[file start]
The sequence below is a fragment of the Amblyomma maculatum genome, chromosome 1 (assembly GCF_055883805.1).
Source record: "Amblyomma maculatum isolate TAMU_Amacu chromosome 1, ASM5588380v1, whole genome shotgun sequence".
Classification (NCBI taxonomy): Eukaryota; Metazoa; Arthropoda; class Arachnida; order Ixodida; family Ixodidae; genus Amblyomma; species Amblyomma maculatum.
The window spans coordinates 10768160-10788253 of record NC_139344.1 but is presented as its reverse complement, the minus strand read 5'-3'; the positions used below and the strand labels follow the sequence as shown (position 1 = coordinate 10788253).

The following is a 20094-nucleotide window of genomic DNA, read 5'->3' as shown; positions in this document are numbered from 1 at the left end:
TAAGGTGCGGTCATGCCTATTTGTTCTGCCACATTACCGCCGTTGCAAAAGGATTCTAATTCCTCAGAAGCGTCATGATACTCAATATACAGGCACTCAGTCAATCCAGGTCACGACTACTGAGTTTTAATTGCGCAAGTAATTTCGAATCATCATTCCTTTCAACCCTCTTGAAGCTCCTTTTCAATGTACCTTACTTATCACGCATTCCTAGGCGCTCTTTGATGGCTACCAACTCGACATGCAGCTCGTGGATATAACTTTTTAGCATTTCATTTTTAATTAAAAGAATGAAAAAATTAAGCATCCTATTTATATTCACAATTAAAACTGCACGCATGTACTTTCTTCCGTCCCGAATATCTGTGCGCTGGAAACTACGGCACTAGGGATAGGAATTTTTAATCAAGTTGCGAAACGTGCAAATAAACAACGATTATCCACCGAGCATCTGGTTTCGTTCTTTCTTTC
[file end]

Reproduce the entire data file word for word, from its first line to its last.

The sequence below is a fragment of the Amblyomma maculatum genome, chromosome 1 (assembly GCF_055883805.1).
Source record: "Amblyomma maculatum isolate TAMU_Amacu chromosome 1, ASM5588380v1, whole genome shotgun sequence".
Classification (NCBI taxonomy): Eukaryota; Metazoa; Arthropoda; class Arachnida; order Ixodida; family Ixodidae; genus Amblyomma; species Amblyomma maculatum.
The window spans coordinates 10768160-10788253 of record NC_139344.1 but is presented as its reverse complement, the minus strand read 5'-3'; the positions used below and the strand labels follow the sequence as shown (position 1 = coordinate 10788253).

The following is a 20094-nucleotide window of genomic DNA, read 5'->3' as shown; positions in this document are numbered from 1 at the left end:
TAAGGTGCGGTCATGCCTATTTGTTCTGCCACATTACCGCCGTTGCAAAAGGATTCTAATTCCTCAGAAGCGTCATGATACTCAATATACAGGCACTCAGTCAATCCAGGTCACGACTACTGAGTTTTAATTGCGCAAGTAATTTCGAATCATCATTCCTTTCAACCCTCTTGAAGCTCCTTTTCAATGTACCTTACTTATCACGCATTCCTAGGCGCTCTTTGATGGCTACCAACTCGACATGCAGCTCGTGGATATAACTTTTTAGCATTTCATTTTTAATTAAAAGAATGAAAAAATTAAGCATCCTATTTATATTCACAATTAAAACTGCACGCATGTACTTTCTTCCGTCCCGAATATCTGTGCGCTGGAAACTACGGCACTAGGGATAGGAATTTTTAATCAAGTTGCGAAACGTGCAAATAAACAACGATTATCCACCGAGCATCTGGTTTCGTTCTTTCTTTC